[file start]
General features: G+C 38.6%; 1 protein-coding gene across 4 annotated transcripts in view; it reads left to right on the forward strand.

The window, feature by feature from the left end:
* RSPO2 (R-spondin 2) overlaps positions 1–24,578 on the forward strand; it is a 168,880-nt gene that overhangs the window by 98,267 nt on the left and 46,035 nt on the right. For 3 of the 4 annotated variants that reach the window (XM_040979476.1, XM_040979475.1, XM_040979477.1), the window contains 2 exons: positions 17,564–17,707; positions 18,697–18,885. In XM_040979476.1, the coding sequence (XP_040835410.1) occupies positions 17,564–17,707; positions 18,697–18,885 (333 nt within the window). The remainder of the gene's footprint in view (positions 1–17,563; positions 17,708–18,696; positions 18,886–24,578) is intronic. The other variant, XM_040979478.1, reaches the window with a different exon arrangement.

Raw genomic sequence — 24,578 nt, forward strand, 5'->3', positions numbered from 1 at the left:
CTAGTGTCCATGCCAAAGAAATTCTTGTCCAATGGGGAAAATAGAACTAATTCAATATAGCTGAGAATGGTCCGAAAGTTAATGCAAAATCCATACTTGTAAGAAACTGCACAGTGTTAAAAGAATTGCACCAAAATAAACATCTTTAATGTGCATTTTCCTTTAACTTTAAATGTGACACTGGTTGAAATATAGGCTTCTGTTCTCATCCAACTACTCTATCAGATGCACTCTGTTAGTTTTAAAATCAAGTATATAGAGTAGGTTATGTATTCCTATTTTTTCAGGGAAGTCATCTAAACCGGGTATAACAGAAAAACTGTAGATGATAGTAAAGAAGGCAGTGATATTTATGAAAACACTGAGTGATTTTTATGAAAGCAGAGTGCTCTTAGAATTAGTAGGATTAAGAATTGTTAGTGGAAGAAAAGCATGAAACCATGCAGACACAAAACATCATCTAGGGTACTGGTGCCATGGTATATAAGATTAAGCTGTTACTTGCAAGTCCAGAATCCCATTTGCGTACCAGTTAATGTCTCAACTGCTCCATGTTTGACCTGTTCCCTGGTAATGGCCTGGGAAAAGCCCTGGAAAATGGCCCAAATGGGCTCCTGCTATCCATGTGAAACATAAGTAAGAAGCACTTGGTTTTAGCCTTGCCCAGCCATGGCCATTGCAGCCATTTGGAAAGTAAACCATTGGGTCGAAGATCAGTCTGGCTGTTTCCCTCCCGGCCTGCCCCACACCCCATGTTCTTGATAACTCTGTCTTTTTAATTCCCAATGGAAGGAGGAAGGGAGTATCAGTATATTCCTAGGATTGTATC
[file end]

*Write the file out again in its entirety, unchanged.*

General features: G+C 38.6%; 1 protein-coding gene across 4 annotated transcripts in view; it reads left to right on the forward strand.

The window, feature by feature from the left end:
* RSPO2 (R-spondin 2) overlaps positions 1–24,578 on the forward strand; it is a 168,880-nt gene that overhangs the window by 98,267 nt on the left and 46,035 nt on the right. For 3 of the 4 annotated variants that reach the window (XM_040979476.1, XM_040979475.1, XM_040979477.1), the window contains 2 exons: positions 17,564–17,707; positions 18,697–18,885. In XM_040979476.1, the coding sequence (XP_040835410.1) occupies positions 17,564–17,707; positions 18,697–18,885 (333 nt within the window). The remainder of the gene's footprint in view (positions 1–17,563; positions 17,708–18,696; positions 18,886–24,578) is intronic. The other variant, XM_040979478.1, reaches the window with a different exon arrangement.

Raw genomic sequence — 24,578 nt, forward strand, 5'->3', positions numbered from 1 at the left:
CTAGTGTCCATGCCAAAGAAATTCTTGTCCAATGGGGAAAATAGAACTAATTCAATATAGCTGAGAATGGTCCGAAAGTTAATGCAAAATCCATACTTGTAAGAAACTGCACAGTGTTAAAAGAATTGCACCAAAATAAACATCTTTAATGTGCATTTTCCTTTAACTTTAAATGTGACACTGGTTGAAATATAGGCTTCTGTTCTCATCCAACTACTCTATCAGATGCACTCTGTTAGTTTTAAAATCAAGTATATAGAGTAGGTTATGTATTCCTATTTTTTCAGGGAAGTCATCTAAACCGGGTATAACAGAAAAACTGTAGATGATAGTAAAGAAGGCAGTGATATTTATGAAAACACTGAGTGATTTTTATGAAAGCAGAGTGCTCTTAGAATTAGTAGGATTAAGAATTGTTAGTGGAAGAAAAGCATGAAACCATGCAGACACAAAACATCATCTAGGGTACTGGTGCCATGGTATATAAGATTAAGCTGTTACTTGCAAGTCCAGAATCCCATTTGCGTACCAGTTAATGTCTCAACTGCTCCATGTTTGACCTGTTCCCTGGTAATGGCCTGGGAAAAGCCCTGGAAAATGGCCCAAATGGGCTCCTGCTATCCATGTGAAACATAAGTAAGAAGCACTTGGTTTTAGCCTTGCCCAGCCATGGCCATTGCAGCCATTTGGAAAGTAAACCATTGGGTCGAAGATCAGTCTGGCTGTTTCCCTCCCGGCCTGCCCCACACCCCATGTTCTTGATAACTCTGTCTTTTTAATTCCCAATGGAAGGAGGAAGGGAGTATCAGTATATTCCTAGGATTGTATC